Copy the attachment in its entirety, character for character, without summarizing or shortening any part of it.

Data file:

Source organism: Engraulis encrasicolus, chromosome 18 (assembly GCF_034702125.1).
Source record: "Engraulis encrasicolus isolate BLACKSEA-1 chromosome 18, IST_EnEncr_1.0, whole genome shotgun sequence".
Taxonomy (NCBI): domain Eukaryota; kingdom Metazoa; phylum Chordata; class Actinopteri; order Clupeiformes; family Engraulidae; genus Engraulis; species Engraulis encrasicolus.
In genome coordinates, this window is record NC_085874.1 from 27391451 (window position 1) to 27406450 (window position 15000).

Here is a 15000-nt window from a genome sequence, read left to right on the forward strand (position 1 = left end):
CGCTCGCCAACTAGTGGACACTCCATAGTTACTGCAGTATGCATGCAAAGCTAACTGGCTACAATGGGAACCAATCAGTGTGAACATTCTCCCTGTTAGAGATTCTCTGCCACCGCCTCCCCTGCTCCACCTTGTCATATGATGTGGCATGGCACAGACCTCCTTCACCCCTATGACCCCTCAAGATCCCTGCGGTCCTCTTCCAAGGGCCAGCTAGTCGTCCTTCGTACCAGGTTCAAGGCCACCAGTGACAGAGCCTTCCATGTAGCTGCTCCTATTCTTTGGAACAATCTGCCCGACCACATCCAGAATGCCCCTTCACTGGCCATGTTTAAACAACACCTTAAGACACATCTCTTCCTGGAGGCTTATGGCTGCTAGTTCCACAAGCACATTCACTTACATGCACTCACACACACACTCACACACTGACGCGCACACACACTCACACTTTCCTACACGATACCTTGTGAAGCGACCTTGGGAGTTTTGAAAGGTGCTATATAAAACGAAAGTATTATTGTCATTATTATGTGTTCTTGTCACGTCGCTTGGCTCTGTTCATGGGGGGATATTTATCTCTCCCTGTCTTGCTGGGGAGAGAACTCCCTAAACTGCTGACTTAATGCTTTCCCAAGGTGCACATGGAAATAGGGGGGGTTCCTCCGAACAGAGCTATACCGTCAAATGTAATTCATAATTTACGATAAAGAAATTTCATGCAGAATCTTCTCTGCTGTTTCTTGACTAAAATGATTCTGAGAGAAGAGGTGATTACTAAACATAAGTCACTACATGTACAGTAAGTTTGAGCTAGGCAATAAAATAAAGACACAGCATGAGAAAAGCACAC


Source organism: Engraulis encrasicolus, chromosome 18 (assembly GCF_034702125.1).
Source record: "Engraulis encrasicolus isolate BLACKSEA-1 chromosome 18, IST_EnEncr_1.0, whole genome shotgun sequence".
Taxonomy (NCBI): domain Eukaryota; kingdom Metazoa; phylum Chordata; class Actinopteri; order Clupeiformes; family Engraulidae; genus Engraulis; species Engraulis encrasicolus.
In genome coordinates, this window is record NC_085874.1 from 27391451 (window position 1) to 27406450 (window position 15000).

Here is a 15000-nt window from a genome sequence, read left to right on the forward strand (position 1 = left end):
CGCTCGCCAACTAGTGGACACTCCATAGTTACTGCAGTATGCATGCAAAGCTAACTGGCTACAATGGGAACCAATCAGTGTGAACATTCTCCCTGTTAGAGATTCTCTGCCACCGCCTCCCCTGCTCCACCTTGTCATATGATGTGGCATGGCACAGACCTCCTTCACCCCTATGACCCCTCAAGATCCCTGCGGTCCTCTTCCAAGGGCCAGCTAGTCGTCCTTCGTACCAGGTTCAAGGCCACCAGTGACAGAGCCTTCCATGTAGCTGCTCCTATTCTTTGGAACAATCTGCCCGACCACATCCAGAATGCCCCTTCACTGGCCATGTTTAAACAACACCTTAAGACACATCTCTTCCTGGAGGCTTATGGCTGCTAGTTCCACAAGCACATTCACTTACATGCACTCACACACACACTCACACACTGACGCGCACACACACTCACACTTTCCTACACGATACCTTGTGAAGCGACCTTGGGAGTTTTGAAAGGTGCTATATAAAACGAAAGTATTATTGTCATTATTATGTGTTCTTGTCACGTCGCTTGGCTCTGTTCATGGGGGGATATTTATCTCTCCCTGTCTTGCTGGGGAGAGAACTCCCTAAACTGCTGACTTAATGCTTTCCCAAGGTGCACATGGAAATAGGGGGGGTTCCTCCGAACAGAGCTATACCGTCAAATGTAATTCATAATTTACGATAAAGAAATTTCATGCAGAATCTTCTCTGCTGTTTCTTGACTAAAATGATTCTGAGAGAAGAGGTGATTACTAAACATAAGTCACTACATGTACAGTAAGTTTGAGCTAGGCAATAAAATAAAGACACAGCATGAGAAAAGCACAC